"The real, life-threatening problem with most cancers is that they migrate away from the initial site," says Richard Anderson, a UW-Madison pharmacology professor and senior author of the paper. "If we could regulate a cell's ability to move in a selective way, we may be able to block cancer metastasis."
Researchers have identified several important factors involved in cell migration, but they continue to search for the mechanisms that regulate these key factors. Anderson and his group have found that the enzyme, noted scientifically as PIPKI?661, appears to underpin cells' ability to move from organ to organ.
Cells can migrate through the body because they have small clusters of proteins called focal adhesions. When these clusters, located on the cell surface, respond to signals from molecules on other cells, they bind to those molecules. Once attached, the focal adhesions can pull the cell forward. Like wheels on a skateboard, these adhesions then give cells the ability to move around the body.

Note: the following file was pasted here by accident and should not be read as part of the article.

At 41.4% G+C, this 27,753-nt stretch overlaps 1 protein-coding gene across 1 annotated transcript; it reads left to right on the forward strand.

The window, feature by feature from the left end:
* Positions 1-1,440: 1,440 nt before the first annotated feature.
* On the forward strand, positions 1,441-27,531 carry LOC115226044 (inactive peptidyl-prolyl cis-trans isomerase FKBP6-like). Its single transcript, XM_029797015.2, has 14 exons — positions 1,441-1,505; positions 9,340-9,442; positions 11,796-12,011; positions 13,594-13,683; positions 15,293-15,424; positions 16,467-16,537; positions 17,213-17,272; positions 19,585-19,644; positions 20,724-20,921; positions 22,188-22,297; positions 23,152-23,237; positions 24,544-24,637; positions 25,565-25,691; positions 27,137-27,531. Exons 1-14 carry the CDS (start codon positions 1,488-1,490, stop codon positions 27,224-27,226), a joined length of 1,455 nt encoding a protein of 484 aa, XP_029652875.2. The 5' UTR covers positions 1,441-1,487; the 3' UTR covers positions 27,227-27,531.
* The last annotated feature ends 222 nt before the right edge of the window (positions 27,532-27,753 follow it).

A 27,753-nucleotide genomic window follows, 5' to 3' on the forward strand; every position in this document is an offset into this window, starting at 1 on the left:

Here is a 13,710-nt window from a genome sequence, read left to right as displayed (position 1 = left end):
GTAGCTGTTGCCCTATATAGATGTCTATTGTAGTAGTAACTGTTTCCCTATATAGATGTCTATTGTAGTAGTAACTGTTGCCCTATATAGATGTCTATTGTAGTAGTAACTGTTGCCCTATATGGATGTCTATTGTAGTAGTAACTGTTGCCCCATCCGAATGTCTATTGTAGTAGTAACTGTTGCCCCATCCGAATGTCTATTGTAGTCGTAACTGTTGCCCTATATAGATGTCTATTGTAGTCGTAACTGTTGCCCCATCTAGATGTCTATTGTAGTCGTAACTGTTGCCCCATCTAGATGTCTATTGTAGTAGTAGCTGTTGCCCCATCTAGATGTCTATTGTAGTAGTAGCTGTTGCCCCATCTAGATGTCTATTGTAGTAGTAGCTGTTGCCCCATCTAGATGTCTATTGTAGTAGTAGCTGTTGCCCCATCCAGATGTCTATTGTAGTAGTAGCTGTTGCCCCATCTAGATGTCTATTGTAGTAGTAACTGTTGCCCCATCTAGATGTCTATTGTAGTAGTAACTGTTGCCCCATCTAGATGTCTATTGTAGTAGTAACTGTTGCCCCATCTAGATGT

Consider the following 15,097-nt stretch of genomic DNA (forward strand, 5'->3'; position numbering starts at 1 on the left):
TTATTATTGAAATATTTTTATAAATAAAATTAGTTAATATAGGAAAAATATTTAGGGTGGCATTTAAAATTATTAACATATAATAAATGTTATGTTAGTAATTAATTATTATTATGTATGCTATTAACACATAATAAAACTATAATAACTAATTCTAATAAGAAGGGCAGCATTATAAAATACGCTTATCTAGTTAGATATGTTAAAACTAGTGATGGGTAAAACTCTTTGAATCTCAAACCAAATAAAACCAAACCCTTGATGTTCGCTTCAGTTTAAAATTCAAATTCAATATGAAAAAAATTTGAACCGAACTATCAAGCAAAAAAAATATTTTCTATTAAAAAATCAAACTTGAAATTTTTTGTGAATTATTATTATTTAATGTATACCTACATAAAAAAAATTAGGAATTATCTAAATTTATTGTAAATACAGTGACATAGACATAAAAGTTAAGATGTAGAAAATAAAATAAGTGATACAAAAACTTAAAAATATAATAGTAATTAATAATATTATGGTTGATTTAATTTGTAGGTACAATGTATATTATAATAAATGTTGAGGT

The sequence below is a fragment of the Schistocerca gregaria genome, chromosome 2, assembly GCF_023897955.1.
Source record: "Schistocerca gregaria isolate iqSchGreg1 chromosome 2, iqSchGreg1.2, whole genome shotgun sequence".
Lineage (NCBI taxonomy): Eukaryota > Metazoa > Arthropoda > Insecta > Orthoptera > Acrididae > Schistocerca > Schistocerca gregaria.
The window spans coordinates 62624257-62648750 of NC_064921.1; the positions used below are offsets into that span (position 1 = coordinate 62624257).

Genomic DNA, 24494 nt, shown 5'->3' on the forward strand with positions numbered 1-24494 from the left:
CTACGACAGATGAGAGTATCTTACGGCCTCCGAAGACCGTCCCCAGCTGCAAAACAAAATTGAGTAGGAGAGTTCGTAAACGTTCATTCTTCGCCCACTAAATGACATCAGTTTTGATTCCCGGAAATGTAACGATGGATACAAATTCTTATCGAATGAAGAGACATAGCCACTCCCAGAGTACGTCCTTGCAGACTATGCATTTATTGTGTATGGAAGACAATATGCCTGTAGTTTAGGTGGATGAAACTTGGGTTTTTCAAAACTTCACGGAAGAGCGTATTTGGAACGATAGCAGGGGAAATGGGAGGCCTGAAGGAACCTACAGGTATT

The key to blocking this movement, says Anderson, is inhibiting the assembly of focal adhesions. But, as he adds, these protein clusters result from the activity of several key factors, which receive their signals from a number of sources - proteins inside the cell or molecules outside it. To block focal adhesion assembly, one would have to block this other activity.
The key to doing that appears to be the enzyme, PIPKI?661, identified by Anderson and his colleagues, Kun Ling and Renee Doughman.